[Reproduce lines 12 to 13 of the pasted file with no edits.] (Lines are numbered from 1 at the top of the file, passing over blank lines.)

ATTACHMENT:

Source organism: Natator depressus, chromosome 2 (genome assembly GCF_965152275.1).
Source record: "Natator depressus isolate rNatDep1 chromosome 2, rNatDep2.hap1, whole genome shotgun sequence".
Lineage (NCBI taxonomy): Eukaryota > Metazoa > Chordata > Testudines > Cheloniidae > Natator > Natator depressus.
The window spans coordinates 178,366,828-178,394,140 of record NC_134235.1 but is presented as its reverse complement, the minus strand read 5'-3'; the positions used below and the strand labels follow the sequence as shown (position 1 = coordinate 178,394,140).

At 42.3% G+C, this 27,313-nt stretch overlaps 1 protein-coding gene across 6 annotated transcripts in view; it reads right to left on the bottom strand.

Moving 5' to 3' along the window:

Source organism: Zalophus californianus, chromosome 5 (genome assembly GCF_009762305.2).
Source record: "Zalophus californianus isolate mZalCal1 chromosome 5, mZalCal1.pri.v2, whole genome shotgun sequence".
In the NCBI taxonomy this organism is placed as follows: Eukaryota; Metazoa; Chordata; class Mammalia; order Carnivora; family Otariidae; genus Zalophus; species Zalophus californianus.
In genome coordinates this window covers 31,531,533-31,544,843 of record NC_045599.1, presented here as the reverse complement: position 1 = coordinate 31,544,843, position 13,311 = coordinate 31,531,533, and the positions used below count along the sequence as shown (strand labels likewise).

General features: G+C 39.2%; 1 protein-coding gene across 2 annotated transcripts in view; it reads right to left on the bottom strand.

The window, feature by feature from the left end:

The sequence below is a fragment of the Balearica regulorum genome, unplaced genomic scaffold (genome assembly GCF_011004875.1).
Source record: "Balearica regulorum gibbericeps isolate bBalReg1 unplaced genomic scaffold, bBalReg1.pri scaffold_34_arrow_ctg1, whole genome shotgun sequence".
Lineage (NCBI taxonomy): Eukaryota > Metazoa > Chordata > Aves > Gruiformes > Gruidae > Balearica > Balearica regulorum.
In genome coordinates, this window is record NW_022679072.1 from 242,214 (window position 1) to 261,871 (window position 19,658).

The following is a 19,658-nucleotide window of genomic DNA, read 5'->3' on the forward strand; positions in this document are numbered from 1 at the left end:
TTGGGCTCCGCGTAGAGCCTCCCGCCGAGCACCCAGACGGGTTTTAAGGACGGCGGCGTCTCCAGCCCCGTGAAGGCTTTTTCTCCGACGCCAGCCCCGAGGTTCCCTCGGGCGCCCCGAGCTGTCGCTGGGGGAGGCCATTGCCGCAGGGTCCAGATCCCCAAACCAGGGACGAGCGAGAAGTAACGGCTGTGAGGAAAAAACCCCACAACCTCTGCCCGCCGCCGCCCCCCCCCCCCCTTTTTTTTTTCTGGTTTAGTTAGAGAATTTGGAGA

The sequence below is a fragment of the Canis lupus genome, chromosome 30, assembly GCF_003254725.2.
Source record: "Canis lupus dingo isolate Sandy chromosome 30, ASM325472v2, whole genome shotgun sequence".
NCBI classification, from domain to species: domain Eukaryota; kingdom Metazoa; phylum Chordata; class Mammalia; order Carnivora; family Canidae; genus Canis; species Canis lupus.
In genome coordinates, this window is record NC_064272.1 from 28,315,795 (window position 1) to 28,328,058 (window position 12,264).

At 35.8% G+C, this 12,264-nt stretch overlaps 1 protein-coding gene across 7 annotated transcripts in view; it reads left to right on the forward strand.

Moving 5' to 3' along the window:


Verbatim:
The window, feature by feature from the left end:

The sequence below is a fragment of the Balearica regulorum genome, unplaced genomic scaffold (genome assembly GCF_011004875.1).